30 April 2011

Shooting that 8x10 format on your 7D

Ever thought how much easier it would be if you could just have a sensor shaped like a 8x10 or similar format? Well not really, but if you are shooting images which you plan to crop for a 8x10 print, take the time to use the provided grid in your 7D's viewfinder.  It will help get your images, so you won't lose information on the cropping end. If you are using Lightroom, and you want to crop a bunch of images to 8x10, and you use this grid to line up you composed shot, then you can synchronize the Crop throughout your images.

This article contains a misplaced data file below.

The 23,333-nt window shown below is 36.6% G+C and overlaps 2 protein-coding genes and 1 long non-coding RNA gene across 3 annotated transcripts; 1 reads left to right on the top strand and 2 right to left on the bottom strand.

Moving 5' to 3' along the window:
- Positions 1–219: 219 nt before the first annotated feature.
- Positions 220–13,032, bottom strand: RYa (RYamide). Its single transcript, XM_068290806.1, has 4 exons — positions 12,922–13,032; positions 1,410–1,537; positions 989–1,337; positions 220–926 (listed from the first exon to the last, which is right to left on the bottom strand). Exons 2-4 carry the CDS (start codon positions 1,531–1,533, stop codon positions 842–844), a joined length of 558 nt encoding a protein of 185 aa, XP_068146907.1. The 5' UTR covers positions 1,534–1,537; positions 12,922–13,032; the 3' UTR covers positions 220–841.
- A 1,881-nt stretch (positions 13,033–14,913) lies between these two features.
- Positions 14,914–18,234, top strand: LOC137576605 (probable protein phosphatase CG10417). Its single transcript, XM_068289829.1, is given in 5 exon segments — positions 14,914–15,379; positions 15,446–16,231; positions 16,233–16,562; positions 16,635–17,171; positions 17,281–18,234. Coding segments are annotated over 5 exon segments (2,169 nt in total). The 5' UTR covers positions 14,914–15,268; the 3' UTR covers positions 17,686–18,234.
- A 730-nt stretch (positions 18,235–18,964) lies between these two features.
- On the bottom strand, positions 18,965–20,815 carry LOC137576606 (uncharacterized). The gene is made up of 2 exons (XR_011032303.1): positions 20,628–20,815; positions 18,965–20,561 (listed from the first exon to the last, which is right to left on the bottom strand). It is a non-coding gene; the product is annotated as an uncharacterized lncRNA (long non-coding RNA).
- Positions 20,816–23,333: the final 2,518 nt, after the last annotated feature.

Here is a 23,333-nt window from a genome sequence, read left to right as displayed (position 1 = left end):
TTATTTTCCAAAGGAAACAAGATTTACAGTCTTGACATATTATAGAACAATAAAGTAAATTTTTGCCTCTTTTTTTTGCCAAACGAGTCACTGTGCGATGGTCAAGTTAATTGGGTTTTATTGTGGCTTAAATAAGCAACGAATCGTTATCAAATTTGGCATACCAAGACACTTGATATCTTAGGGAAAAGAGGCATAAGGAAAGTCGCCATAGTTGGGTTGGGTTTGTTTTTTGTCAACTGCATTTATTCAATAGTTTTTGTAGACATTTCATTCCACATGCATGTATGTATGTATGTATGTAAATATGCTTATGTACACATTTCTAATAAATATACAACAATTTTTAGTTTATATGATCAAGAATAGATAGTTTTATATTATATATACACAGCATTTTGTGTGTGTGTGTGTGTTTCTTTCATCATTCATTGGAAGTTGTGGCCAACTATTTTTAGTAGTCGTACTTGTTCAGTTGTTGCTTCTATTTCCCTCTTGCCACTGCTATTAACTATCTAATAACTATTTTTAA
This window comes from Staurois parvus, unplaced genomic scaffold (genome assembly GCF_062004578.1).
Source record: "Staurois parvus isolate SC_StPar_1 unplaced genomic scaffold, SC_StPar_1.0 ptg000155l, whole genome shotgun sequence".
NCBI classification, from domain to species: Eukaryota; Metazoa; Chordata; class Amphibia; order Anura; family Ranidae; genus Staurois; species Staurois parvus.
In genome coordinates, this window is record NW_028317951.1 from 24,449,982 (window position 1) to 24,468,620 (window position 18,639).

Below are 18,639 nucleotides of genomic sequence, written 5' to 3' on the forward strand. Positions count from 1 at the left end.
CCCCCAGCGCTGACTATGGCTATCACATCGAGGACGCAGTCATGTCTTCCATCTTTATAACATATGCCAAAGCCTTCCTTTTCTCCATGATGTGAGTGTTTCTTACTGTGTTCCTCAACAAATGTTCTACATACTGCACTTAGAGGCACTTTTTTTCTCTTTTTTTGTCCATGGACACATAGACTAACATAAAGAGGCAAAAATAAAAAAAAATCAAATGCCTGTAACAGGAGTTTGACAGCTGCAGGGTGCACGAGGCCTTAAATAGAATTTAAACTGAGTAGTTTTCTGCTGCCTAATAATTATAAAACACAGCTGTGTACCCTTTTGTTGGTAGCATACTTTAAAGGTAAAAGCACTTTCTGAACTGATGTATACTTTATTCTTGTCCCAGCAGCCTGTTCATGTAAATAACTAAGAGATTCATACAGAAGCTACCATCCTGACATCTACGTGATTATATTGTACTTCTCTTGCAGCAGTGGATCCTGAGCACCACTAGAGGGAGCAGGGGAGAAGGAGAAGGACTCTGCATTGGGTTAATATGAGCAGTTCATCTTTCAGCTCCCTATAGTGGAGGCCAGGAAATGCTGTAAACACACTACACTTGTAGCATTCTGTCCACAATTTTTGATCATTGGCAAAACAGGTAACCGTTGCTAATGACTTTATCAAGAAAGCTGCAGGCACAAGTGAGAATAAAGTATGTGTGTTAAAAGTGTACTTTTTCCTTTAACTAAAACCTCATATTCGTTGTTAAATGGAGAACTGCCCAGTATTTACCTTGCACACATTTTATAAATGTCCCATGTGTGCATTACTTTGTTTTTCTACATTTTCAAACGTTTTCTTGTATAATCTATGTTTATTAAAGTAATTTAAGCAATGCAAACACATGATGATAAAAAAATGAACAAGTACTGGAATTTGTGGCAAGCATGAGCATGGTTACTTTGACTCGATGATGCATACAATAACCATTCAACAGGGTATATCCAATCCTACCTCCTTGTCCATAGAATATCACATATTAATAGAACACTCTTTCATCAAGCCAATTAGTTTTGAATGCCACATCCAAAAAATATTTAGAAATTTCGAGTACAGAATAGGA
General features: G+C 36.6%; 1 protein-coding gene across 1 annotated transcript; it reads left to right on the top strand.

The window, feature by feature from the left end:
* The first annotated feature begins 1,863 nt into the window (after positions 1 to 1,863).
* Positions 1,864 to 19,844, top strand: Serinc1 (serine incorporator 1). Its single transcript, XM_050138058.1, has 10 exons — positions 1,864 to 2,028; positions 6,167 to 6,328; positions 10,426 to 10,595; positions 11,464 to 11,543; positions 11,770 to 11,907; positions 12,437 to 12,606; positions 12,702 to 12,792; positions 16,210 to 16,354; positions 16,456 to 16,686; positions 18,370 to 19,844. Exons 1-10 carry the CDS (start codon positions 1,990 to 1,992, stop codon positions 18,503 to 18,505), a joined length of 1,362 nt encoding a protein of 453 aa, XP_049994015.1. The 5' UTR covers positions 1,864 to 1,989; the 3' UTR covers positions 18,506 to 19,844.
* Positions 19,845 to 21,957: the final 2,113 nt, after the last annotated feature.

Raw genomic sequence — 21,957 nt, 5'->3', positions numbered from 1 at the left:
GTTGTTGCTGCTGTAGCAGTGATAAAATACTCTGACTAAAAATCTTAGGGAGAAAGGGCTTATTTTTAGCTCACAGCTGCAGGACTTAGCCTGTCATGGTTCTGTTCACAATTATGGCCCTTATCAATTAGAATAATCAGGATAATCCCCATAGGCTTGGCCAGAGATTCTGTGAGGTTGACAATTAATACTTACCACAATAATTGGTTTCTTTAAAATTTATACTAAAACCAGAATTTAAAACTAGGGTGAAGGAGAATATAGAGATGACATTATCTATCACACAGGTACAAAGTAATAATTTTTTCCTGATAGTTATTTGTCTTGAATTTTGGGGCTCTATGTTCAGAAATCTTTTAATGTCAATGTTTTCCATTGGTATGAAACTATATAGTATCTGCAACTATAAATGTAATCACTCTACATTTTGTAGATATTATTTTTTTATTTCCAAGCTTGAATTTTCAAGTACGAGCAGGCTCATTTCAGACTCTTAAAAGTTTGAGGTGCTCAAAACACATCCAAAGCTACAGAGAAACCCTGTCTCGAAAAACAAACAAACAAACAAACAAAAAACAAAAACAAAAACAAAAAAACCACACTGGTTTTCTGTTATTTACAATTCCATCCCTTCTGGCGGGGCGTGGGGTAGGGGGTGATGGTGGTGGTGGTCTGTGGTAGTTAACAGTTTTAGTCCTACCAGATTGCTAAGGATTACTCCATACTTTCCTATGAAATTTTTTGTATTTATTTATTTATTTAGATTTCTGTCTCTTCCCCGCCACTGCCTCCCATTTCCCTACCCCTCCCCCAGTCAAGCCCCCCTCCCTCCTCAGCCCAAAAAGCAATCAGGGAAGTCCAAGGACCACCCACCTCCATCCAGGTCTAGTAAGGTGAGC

In the image shown, we have Charlie centered just in between the top Black line and bottom black line of the grid you would see in your viewfinder. If you can keep your composition within those lines you will have a little extra for the top and bottom for crop adjustment. This would hold true to be left and right in a landscape shot. The red lines represent the 8x10 format.  This set up will also help you get formats such as 4x5, and 16x20. If you are like me and like to frame with Mats on the cheap, you need to crop your images to standard sizes. You can have your mat cut to any shape you want. However, to save yourself time and money,  just take advantage of the grid in the 7D. Before, I really thought about how the grid in my viewfinder related to an 8x10 shot, I ended up cropping out stuff I wanted, or had to remove things I didn't want in post production. Keep life simple. Get it right in the shot the first time.